My partnering with instructors is an exciting part of the work I’ve had a chance to do in my role as TA Assistant Director for our Writing Center’s program in Writing Across the Curriculum (WAC). This co-teaching is an element of the Writing Center’s outreach program (to learn more, see Rik Hunter’s post about outreach), one where I have the opportunity to put what I’m learning about WAC into practice when I meet with faculty and TAs to consult about the writing in their courses or to plan sessions where we teach together about an element of writing or about a particular assignment. To plan co-teaching sessions, I’ve gone to instructors’ offices or they’ve come to mine, and we’ve talked around a particular idea, or a particular assignment, and gradually narrowed down the focus so that we have a manageable task to accomplish in a class session or two and an effective plan for accomplishing it.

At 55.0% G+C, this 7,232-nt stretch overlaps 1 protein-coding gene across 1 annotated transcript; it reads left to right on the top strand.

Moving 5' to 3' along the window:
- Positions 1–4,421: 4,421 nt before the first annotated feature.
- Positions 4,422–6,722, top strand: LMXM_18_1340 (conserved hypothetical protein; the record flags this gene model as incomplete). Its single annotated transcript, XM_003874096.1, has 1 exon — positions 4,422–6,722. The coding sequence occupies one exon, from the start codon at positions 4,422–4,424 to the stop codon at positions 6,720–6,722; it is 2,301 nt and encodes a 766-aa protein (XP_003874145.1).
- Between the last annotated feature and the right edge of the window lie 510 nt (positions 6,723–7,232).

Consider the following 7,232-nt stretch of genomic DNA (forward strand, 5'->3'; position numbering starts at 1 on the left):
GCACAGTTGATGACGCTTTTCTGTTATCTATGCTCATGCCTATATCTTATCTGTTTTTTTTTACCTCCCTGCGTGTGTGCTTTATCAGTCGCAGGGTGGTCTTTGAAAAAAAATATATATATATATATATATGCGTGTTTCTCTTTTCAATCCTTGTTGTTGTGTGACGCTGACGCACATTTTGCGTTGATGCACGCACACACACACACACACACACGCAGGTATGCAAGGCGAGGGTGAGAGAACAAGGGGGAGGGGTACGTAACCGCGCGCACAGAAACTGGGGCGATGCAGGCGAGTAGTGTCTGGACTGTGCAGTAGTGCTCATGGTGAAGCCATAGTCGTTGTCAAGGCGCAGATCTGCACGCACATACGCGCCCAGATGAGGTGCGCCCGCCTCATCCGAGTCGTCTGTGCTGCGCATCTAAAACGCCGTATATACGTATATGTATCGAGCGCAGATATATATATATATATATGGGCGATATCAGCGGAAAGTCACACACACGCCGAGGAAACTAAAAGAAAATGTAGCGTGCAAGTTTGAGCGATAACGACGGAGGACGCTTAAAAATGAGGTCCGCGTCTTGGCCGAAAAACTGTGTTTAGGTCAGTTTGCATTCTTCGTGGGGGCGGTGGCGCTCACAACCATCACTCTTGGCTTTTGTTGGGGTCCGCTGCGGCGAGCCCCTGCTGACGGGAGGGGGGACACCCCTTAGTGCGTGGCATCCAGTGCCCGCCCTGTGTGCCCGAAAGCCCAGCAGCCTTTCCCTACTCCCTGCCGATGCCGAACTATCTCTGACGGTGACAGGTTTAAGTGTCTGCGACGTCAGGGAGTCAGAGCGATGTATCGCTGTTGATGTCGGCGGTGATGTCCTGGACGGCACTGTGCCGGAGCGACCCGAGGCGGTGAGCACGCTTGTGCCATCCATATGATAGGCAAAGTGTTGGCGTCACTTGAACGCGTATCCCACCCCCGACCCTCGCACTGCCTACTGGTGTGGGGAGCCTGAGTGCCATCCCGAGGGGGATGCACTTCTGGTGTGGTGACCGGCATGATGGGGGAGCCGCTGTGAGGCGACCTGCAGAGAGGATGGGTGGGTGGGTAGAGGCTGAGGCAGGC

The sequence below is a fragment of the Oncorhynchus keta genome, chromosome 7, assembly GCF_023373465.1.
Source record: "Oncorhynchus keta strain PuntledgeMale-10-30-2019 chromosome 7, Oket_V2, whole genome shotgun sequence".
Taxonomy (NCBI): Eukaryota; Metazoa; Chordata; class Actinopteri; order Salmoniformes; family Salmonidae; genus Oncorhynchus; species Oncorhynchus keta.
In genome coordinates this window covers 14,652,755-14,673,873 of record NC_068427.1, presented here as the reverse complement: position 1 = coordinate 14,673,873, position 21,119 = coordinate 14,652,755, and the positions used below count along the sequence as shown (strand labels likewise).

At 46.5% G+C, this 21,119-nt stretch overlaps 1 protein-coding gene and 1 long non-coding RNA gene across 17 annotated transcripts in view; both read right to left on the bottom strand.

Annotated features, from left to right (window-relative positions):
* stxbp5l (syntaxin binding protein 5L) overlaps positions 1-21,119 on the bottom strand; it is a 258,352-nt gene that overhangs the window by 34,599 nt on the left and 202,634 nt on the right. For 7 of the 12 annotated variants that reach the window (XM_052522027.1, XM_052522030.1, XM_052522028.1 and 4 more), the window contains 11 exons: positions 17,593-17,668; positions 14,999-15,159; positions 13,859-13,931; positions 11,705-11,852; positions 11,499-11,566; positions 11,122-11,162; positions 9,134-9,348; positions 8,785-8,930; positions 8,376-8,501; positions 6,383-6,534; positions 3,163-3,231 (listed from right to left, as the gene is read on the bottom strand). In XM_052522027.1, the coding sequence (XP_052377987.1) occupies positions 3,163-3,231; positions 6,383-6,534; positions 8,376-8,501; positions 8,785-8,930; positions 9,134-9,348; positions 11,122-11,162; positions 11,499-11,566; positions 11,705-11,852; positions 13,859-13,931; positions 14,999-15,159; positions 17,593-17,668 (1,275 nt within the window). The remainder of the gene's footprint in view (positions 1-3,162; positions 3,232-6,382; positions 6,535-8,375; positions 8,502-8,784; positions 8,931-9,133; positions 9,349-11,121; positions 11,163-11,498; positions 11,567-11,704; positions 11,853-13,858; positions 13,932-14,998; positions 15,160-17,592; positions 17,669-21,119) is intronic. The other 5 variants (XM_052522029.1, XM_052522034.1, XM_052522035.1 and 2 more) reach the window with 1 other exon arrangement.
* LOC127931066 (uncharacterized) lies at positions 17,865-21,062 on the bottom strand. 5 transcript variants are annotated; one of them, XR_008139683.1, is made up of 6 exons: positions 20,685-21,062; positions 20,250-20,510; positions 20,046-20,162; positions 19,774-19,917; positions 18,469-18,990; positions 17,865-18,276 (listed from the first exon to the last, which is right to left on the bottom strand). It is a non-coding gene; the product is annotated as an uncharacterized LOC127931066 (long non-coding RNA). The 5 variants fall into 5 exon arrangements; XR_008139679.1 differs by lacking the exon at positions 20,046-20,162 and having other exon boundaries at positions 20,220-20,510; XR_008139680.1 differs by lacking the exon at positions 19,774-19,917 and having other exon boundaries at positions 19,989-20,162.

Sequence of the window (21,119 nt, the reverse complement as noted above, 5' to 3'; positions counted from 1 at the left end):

What’s interesting here is that these planning meetings often echo the interplay of writing center sessions. As Brad Hughes, our Writing Center and WAC director, often says: “Everything I need to know about WAC I learned in the Writing Center.” This has proven true for me again and again. When meet with an instructor, I could come in with lots of ideas about how our class session should go, what we should accomplish, what I should share with a class (please note the “should”s), but I would realize quickly that I don’t really know much about the writing situation that this class presents. In that case, how could I claim to know what I and the instructor “should” do for the students? I must first ask a lot of questions, must understand the writing and teaching situations that are ongoing, before I can give any advice. This is the same in our writing center sessions when we ask questions about the assignment, the instructor, and the student’s writing.